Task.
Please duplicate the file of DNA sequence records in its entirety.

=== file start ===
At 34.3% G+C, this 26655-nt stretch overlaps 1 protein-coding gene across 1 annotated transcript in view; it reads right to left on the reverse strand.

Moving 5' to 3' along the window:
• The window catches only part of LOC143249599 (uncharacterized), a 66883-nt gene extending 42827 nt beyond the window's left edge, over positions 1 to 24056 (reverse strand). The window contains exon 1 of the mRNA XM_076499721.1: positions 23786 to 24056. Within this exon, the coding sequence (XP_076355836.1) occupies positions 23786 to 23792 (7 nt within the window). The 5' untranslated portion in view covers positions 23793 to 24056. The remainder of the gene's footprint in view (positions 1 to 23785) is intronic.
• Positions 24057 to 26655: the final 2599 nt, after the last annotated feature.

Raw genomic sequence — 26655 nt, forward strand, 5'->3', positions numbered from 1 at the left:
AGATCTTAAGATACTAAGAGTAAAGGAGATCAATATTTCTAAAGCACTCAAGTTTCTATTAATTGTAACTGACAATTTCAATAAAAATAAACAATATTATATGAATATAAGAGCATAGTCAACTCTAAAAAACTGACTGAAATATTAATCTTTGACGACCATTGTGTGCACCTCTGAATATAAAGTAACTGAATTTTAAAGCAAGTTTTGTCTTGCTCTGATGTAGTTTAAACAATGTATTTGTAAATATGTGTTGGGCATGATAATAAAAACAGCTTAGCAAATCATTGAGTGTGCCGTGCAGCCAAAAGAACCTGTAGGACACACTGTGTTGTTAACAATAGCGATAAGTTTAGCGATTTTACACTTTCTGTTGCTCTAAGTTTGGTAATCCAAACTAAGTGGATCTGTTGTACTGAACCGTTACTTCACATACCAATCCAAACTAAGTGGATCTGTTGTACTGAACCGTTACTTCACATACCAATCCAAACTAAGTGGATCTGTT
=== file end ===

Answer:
At 34.3% G+C, this 26655-nt stretch overlaps 1 protein-coding gene across 1 annotated transcript in view; it reads right to left on the reverse strand.

Moving 5' to 3' along the window:
• The window catches only part of LOC143249599 (uncharacterized), a 66883-nt gene extending 42827 nt beyond the window's left edge, over positions 1 to 24056 (reverse strand). The window contains exon 1 of the mRNA XM_076499721.1: positions 23786 to 24056. Within this exon, the coding sequence (XP_076355836.1) occupies positions 23786 to 23792 (7 nt within the window). The 5' untranslated portion in view covers positions 23793 to 24056. The remainder of the gene's footprint in view (positions 1 to 23785) is intronic.
• Positions 24057 to 26655: the final 2599 nt, after the last annotated feature.

Raw genomic sequence — 26655 nt, forward strand, 5'->3', positions numbered from 1 at the left:
AGATCTTAAGATACTAAGAGTAAAGGAGATCAATATTTCTAAAGCACTCAAGTTTCTATTAATTGTAACTGACAATTTCAATAAAAATAAACAATATTATATGAATATAAGAGCATAGTCAACTCTAAAAAACTGACTGAAATATTAATCTTTGACGACCATTGTGTGCACCTCTGAATATAAAGTAACTGAATTTTAAAGCAAGTTTTGTCTTGCTCTGATGTAGTTTAAACAATGTATTTGTAAATATGTGTTGGGCATGATAATAAAAACAGCTTAGCAAATCATTGAGTGTGCCGTGCAGCCAAAAGAACCTGTAGGACACACTGTGTTGTTAACAATAGCGATAAGTTTAGCGATTTTACACTTTCTGTTGCTCTAAGTTTGGTAATCCAAACTAAGTGGATCTGTTGTACTGAACCGTTACTTCACATACCAATCCAAACTAAGTGGATCTGTTGTACTGAACCGTTACTTCACATACCAATCCAAACTAAGTGGATCTGTT